As the transmission date approached, the usual rounds of promotion began with much of it revolving around the new Dalek. SD1 appeared on the covers of both the Radio Times and SFX magazine. Interestingly, it was actually promoted as a new Dalek rather than a Security Drone – a move that helped to blur the lines as to what the public had been seeing on location and to how these Daleks could have come into existence.
Revolution of the Daleks was received well by the critics and public alike and even the fans, who had been divided by the Chibnall era, had generally appreciated the story as one of the stronger tales.
The Dalek Sinners
Revolution of the Daleks wasn’t the only show in production in October 2019 that needed Dalek props. Former Doctor Who showrunner, Russell T Davies, was working on his latest drama for Channel 4 called It’s A Sin. It was a story of a group of gay men and their friends set during the AIDS crises in the 1980s.
One of the characters, Richie Tozer (played by Years & Years frontman Olly Alexander) gets a part in a fictional episode of Doctor Who in 1988. The filmed scene was based on 1984s Resurrection of the Daleks – specifically the scene of the Daleks storming the prison ship.
As the props had to be based on the older 1980s Dalek props, the team contacted the Hyde Fundraisers – a group of friends that own several replica Daleks which they use for fundraising around the country. They provided two Dalek props, both in the silver and black livery of Death to the Daleks. For the lead Dalek, the team turned to Mark Barton Hill and his recreation of Dalek One-7, MBH1, that had appeared in Asylum of the Daleks. The stunning replica was perfect for the period that the piece was set in. Mark operated the Dalek himself and long term Dalek operators, Barnaby Edwards and Nichols Pegg, operated the two Hyde Fundraiser props.
The series’ debuted in January 2021 to great acclaim.
The worldwide pandemic of 2020 curtailed the production of many TV shows and so preparation for the thirteenth series of Doctor Who was set back. With many countries enduring long lockdowns there was little chance to see original Dalek props outside of DVDs or streaming services.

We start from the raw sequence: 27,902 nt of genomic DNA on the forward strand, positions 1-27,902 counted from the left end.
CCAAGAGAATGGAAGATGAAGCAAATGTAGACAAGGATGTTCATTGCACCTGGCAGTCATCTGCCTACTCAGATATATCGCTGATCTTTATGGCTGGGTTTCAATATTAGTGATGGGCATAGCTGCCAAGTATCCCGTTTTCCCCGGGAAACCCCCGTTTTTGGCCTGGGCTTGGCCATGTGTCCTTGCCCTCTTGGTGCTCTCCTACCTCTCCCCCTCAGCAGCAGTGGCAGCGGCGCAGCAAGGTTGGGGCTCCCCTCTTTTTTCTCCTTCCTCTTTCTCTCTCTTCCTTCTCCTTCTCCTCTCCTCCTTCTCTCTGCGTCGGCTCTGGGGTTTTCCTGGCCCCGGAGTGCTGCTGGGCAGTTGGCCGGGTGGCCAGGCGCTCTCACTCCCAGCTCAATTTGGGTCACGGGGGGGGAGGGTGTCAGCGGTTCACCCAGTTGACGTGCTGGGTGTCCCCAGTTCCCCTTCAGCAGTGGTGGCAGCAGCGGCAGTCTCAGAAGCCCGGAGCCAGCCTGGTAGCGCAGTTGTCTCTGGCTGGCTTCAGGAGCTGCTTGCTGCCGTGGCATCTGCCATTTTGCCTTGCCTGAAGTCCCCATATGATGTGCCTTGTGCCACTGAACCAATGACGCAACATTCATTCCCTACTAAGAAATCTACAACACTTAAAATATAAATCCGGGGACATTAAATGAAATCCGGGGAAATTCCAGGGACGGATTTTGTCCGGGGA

With the UK seemingly at the end of its second wave of the Covid virus in the first quarter of 2021, and the current lockdown ending, the first public Dalek action for a screen used prop was the auction of HAD-D (HireADalek-Darth) on 13th April at Sworders Auctioneers. This fan made Dalek based on Dalek Sec appeared in Asylum of the Daleks as well as the Series Nine episodes The Magician’s Apprentice & The Witch’s Familiar.
This was its second auction since appearing in the show having reached £18,750 at Bonhams in June 2017. At the time of writing, the Sworders website hadn’t marked the prop as sold and its unclear as to the result of the auction. More about this prop can be read on the relevant story pages.
At Bonhams on 5th May a second screen used Dalek was up for sale. MBH2 was Mark Barton Hill’s second replica Dalek that had appeared in the 50th Anniversary trailer with extensive use at The Doctor Who Experience after. As with MBH1, it was another incredible replica that this time copied Dalek Seven-2 in its Planet of the Daleks guise. It was being sold by the then owner, Matthew Doe, of The Movie Reliquary. More about MBH2 can be read on our New Series: The Specials page.
We referred to the ‘Recon Dalek’ as ‘SSD’ (Sheffield Steel Dalek) on our Resolution of the Daleks page. Due to many of the quotes relating to Resolution of the Daleks using ‘Recon Dalek’ we have used that term here.